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Interesting

I always wanted to know how that was done. Don' t you just love all the information available via the internet! This would be a handy skill to have too bad they don't have a 6 month program study from home.
 

BethU

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This is not state-of-the-art, but in the "making do" department, the LightWriter is very handy, if you can get one from an ALS loaner closet. It only weighs 1 1/2 pounds (but it is awkward to carry ... no handle or carrying case).

BUT ... the double screen (one facing the writer, the other facing the person you're talking to) is very efficient. I find that everybody watches the outward facing screen, and usually guess what I'm typing before I'm half way through. This is much faster than having to type out a long message and then wait for the robot voice to speak it.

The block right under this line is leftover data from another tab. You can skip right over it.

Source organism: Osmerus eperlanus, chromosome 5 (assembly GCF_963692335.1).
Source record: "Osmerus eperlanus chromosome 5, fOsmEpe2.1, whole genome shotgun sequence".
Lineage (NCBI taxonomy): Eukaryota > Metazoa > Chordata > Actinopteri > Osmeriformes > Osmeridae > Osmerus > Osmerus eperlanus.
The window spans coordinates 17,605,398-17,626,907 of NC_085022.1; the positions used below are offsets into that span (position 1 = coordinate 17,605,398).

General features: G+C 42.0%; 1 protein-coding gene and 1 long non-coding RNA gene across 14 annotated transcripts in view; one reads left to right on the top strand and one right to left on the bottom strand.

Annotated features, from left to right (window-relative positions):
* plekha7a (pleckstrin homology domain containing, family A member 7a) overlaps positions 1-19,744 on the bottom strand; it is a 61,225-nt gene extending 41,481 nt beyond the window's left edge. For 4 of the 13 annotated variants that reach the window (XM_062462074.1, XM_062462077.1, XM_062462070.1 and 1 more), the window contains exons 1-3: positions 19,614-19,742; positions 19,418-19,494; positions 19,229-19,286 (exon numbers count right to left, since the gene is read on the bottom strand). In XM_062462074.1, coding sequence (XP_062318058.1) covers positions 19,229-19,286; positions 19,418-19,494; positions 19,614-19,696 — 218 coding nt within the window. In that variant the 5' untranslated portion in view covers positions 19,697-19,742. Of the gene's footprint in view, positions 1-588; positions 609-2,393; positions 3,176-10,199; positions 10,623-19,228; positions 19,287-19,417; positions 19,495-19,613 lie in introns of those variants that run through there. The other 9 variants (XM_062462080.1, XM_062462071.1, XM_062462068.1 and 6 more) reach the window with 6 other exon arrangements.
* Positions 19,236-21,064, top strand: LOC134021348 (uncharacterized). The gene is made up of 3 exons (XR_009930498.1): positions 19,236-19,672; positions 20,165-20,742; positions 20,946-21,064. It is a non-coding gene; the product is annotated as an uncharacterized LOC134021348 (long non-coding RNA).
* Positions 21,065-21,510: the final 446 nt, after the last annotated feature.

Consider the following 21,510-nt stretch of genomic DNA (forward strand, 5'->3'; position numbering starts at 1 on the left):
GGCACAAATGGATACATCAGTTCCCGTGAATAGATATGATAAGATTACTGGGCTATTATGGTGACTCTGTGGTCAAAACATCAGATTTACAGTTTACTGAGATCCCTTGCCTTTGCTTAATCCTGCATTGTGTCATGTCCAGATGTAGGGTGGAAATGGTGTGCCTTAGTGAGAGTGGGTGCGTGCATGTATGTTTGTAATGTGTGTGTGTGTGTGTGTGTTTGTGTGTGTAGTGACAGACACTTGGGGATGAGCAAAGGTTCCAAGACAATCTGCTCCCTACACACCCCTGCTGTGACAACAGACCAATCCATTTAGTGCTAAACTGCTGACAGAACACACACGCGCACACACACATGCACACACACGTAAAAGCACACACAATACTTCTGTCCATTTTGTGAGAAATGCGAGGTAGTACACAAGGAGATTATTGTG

It also keeps the person you're talking to engaged while you're typing. It doesn't have a lot of functions, but I've used it on the phone effectively several times. Put in a message in the LightWriter, then dial the phone, and when someone answers, I hold the phone over the LightWriter and press the speak key.
 

lovinglife

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About to get the Palm 3

My mom is about to get the Palm 3 to try out. We are hoping it will help her hold conversations in group settings and on the phone. I'll let you know what she thinks.
I have read that it is not a long term device. But I'm hopeful she will get to use it for a long time.
 

BarryG